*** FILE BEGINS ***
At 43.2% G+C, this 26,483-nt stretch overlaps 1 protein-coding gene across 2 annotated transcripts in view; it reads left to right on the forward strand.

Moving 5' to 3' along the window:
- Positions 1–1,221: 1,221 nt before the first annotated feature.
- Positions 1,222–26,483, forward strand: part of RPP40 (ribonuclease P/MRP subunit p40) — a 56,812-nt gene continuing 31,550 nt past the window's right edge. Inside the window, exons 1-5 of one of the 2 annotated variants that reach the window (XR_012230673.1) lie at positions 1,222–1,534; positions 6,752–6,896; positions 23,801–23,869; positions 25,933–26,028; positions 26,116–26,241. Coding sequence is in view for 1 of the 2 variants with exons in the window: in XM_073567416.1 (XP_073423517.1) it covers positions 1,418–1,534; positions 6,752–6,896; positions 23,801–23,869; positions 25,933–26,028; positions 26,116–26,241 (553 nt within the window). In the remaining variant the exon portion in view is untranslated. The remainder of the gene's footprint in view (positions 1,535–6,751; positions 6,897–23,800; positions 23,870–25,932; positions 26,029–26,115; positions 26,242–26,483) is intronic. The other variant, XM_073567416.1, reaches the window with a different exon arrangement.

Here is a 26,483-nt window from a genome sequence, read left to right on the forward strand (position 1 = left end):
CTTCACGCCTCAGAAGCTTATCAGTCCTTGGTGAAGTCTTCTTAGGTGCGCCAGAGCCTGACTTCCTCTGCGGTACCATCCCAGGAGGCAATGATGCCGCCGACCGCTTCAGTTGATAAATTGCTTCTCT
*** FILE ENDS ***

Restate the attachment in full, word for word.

At 43.2% G+C, this 26,483-nt stretch overlaps 1 protein-coding gene across 2 annotated transcripts in view; it reads left to right on the forward strand.

Moving 5' to 3' along the window:
- Positions 1–1,221: 1,221 nt before the first annotated feature.
- Positions 1,222–26,483, forward strand: part of RPP40 (ribonuclease P/MRP subunit p40) — a 56,812-nt gene continuing 31,550 nt past the window's right edge. Inside the window, exons 1-5 of one of the 2 annotated variants that reach the window (XR_012230673.1) lie at positions 1,222–1,534; positions 6,752–6,896; positions 23,801–23,869; positions 25,933–26,028; positions 26,116–26,241. Coding sequence is in view for 1 of the 2 variants with exons in the window: in XM_073567416.1 (XP_073423517.1) it covers positions 1,418–1,534; positions 6,752–6,896; positions 23,801–23,869; positions 25,933–26,028; positions 26,116–26,241 (553 nt within the window). In the remaining variant the exon portion in view is untranslated. The remainder of the gene's footprint in view (positions 1,535–6,751; positions 6,897–23,800; positions 23,870–25,932; positions 26,029–26,115; positions 26,242–26,483) is intronic. The other variant, XM_073567416.1, reaches the window with a different exon arrangement.

Here is a 26,483-nt window from a genome sequence, read left to right on the forward strand (position 1 = left end):
CTTCACGCCTCAGAAGCTTATCAGTCCTTGGTGAAGTCTTCTTAGGTGCGCCAGAGCCTGACTTCCTCTGCGGTACCATCCCAGGAGGCAATGATGCCGCCGACCGCTTCAGTTGATAAATTGCTTCTCT